Last Saturday, without notice, Future Shop ceased to exist. Best Buy, the parent company, closed 66 or so stores immediately, and about the same number will be closed for a week, then reopen as Best Buy. Two days earlier, the parent company of Ricki’s, Cleo and Bootlegger filed for bankruptcy. The week before, XS Cargo went under, and Mexx, as well as Jacob’s closed operations in Canada, in addition to the bankruptcy of Target Canada.
These companies going under isn’t something they are going to advertise in advance. So, once again, I’ll ask: Why on earth do you want to own or give any gift cards? You’ve given them your cash which never goes bad, in the hope that store will still be around when you or the recipient of that gift wants to use it? How many more scares do you need to realize gift cards are not your friend. You’re turning cash that can be used anywhere and anytime into an IOU for one specific store, and it’ll be wiped out when those businesses go under.
If you have Target gift cards, you may want to try using them online with Target US. With XS Cargo, Jacob’s, Mexx, Ricki’s, Cleo and Bootlegger you’re out of luck. Since Best Buy didn’t go under yet, the Future Shop gift cards can be used in their stores, so you dodged a big bullet for now. Make this a big heads up to gift cash that doesn’t expire, has no fees or restrictions and doesn’t go bad. Don’t stick someone you’re gifting with something that may be worthless when they want to use it! If you absolutely have to gift a piece of plastic, make it a prepaid Visa or Mastercard. It’ll have an upfront fee of $2 or $3 but that’s buying peace of mind it’ll be good next week or next year!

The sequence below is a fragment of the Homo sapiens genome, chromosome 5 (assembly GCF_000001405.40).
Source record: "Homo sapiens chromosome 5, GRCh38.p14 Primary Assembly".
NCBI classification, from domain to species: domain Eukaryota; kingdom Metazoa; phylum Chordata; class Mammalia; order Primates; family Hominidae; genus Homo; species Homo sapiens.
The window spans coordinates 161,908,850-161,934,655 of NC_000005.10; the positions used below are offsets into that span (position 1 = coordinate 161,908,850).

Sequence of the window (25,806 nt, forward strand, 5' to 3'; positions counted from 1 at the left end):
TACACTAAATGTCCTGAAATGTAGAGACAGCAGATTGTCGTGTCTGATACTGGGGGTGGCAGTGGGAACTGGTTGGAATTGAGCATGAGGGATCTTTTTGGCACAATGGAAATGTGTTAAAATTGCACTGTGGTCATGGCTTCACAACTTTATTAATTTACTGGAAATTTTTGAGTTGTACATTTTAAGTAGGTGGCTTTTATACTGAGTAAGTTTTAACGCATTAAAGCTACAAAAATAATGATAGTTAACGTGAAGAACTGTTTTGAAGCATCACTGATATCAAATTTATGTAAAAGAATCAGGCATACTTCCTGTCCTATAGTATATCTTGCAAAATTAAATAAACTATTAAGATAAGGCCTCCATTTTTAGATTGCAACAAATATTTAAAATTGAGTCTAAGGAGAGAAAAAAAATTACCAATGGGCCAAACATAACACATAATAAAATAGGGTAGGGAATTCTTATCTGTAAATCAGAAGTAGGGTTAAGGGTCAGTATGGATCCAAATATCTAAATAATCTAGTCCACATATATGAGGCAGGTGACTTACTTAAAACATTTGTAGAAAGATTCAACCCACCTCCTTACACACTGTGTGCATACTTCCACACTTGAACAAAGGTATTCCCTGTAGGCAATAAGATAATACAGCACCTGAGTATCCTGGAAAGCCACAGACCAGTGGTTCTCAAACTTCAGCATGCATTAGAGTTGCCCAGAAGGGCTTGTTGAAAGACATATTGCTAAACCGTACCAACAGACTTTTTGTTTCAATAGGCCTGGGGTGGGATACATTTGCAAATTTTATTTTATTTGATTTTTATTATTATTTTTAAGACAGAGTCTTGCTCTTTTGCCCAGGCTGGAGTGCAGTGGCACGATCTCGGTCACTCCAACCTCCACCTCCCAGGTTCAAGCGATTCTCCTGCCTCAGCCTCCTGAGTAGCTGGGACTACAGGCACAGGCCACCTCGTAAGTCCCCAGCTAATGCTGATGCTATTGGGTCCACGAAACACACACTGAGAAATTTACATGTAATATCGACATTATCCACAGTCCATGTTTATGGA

One more quick thing:
Good bye Suze Orman. She won’t have her CNBC television show anymore. I’m not a fan, but that’s a personal opinion. I lost a lot of respect for her being spokesperson for one of the fastest depreciating vehicle lines in North America. Plus, telling callers to diversify their investments, buy mutual funds, etc. when personally she only has Municipal Bonds as investments. There’s a great Slate Magazine expose on Orman from a few years ago.